Primo Carnera: The Tragedy Of ‘The Ambling Alp’, Boxing’s Gentle Giant

The former heavyweight champion passed away on this day in 1967
22:58, 29 Jun 2022

"They had me by the throat. They would not let me quit. Every fight was to be my last one, but it never was. I had no friends in the game, nobody I could talk to even, or ask advice. Everyone cared for money, that's all. I knew it, and this is a very lonely thing."

The fight business is cruel. To quote Joe Frazier, it’s the only sport “you can get your brain shook, your money took and your name in the undertaker book.” It takes no prisoners, has left countless shattered souls by the wayside without mercy and sometimes it can even bring down mountains.

The ballad of Primo Carnera, like the man himself, stands tall in boxing’s long and storied history. The Italian’s arrival in America in 1928 was met with extraordinary fanfare but, with a 16-2 record against a handful of unheralded fighters in Europe, it wasn’t Carnera’s prowess in the ring that had got people giddy.


At six foot six and weighing nearly twenty stone, Carnera was billed as ‘the tallest heavyweight of all-time’ - although he was actually an inch shorter than former champ Jess Willard - and papers of the time dubbed him ‘the human mountain of Fistiana,’ ‘the big fe-fi-fo-fum man’, and, most commonly and derisively, ‘the Ambling Alp.’ 


He was little more than a freakshow to many, someone that harkened back to the days of P.T. Barnum. He made millions but never saw a single cent. 

Guided from Paris to New York by the scheming Leon See, a boxing manager who would have sold his grandma for a dollar, it wasn’t long before the mob came sniffing. Recognising Carnera’s potential as a crowd-puller, a syndicate headed up by ‘Owney’ Madden, a hoodlum so infamous he was nicknamed “the Killer”, bought him.

Carnera was promptly fed a shopping trolley full of tomato cans, bums and third-rate fighters, beating most by knockout - many because they were paid to fall by the mob. After suffering a painful points defeat to Jack Sharkey in 1931, it didn’t take a bitterly lonely Carnera long to realise his new handlers had nefarious intentions. He wanted out, but by then the long arms of the mob had an iron-clad grip on him and he was in too deep. 

By 1933, with a record of 76-6, Carnera found himself in the unlikely position of challenging for a world title fight against reigning champion Sharkey. This time Carnera stopped his old foe, dropping him with a sixth round uppercut, but even this win was tainted with suspicions of a fix. 

He defended the title only twice before he was bludgeoned by Max Baer a little less than a year after he’d won it. Carnera was knocked down twelve times before the referee intervened in the eleventh round. It was utterly heart-breaking viewing, akin to seeing King Kong being chopped down from the Empire State Building. Many commentators at the time had lambasted his cumbersome ability, but none could fault the massive heart on display at Madison Square Garden.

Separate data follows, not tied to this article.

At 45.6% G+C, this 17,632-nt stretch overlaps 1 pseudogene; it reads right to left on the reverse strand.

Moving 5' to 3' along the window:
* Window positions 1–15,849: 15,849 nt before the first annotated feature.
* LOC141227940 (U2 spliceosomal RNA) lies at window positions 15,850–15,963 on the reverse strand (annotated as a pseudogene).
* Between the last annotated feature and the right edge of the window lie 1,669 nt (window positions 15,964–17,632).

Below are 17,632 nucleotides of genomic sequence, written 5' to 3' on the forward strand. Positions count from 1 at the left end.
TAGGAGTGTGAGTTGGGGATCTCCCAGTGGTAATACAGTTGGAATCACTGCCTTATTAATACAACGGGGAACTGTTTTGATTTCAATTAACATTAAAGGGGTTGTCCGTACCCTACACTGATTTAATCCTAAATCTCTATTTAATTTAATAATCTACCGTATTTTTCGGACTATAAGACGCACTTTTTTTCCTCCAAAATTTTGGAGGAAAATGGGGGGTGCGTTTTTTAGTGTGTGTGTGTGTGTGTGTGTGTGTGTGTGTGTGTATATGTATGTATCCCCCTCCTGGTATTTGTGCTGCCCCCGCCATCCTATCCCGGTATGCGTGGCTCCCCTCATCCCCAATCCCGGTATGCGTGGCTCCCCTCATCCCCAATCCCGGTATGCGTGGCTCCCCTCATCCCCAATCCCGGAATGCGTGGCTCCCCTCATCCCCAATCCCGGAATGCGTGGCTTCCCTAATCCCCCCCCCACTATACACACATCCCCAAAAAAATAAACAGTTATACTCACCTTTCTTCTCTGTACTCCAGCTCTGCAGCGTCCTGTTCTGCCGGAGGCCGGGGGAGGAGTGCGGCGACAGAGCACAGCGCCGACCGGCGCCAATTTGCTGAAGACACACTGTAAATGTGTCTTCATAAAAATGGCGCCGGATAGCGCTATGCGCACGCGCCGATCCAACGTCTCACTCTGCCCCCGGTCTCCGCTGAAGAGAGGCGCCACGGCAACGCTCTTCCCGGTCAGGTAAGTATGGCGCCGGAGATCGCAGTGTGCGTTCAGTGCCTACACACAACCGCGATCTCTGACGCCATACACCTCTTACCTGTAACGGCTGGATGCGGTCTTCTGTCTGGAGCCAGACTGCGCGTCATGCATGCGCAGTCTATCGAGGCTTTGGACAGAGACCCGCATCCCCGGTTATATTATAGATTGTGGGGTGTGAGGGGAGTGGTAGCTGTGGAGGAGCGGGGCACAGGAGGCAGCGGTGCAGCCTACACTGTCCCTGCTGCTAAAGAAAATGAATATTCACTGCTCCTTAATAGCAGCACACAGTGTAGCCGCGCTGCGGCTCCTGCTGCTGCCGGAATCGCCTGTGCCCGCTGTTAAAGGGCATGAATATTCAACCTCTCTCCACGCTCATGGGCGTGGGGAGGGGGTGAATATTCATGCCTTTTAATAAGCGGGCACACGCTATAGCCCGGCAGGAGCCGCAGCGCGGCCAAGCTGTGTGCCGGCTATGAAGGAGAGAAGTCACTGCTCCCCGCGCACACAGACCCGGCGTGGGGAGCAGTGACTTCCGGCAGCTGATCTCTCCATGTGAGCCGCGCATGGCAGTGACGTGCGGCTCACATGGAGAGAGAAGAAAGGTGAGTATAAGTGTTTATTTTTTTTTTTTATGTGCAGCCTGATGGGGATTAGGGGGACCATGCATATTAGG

A six-round destruction at the hands of a young Joe Louis in 1935 ended any hopes of another shot at the world title. Although he’d pick up a few more wins, after a pair of defeats to Leroy Haynes, the second of which left him hospitalised, Carnera found himself abandoned and penniless. Chewed up and spat out. 

​​“I lay in that hospital bed for five months,” he once recalled. “My whole left side was paralyzed. I was in such pain but not one of them came to see me. Nobody came to see me. I had no friend in the whole world.”

He fought on until 1944, retiring after losing a kidney through diabetes, and finished with a 89-14 record, stopping 72 men along the way - a heavyweight record that still stands today. Born a peasant, Carnera reached a level of fame that he would never have dreamed of, but it meant nothing without belonging.  

Carnera finally found a happy ending in a different sort of ring. After the Second World War had passed, his giant frame found a welcome home in the world of wrestling. Whether he’d been a strongman at the circus or boxing at the Garden, Carnera had spent a lifetime of being gawked at for the wrong reasons, but in wrestling, at long last, he was treated with adoration. The gentle giant had finally found fulfilment, retiring undefeated after 120 bouts. 

“I never knew a man who liked to be among people so much,” said his wrestling manager Joe Mondt. “I can’t understand it when he tells me he was once afraid of them and lonely. Now, he is never happier than when he is among people.”

Carnera passed away on June 29th, 1967, aged 60, but his life and legacy in boxing, equal parts cautionary tale and tragedy, remains as poignant as ever more than half a century later. 

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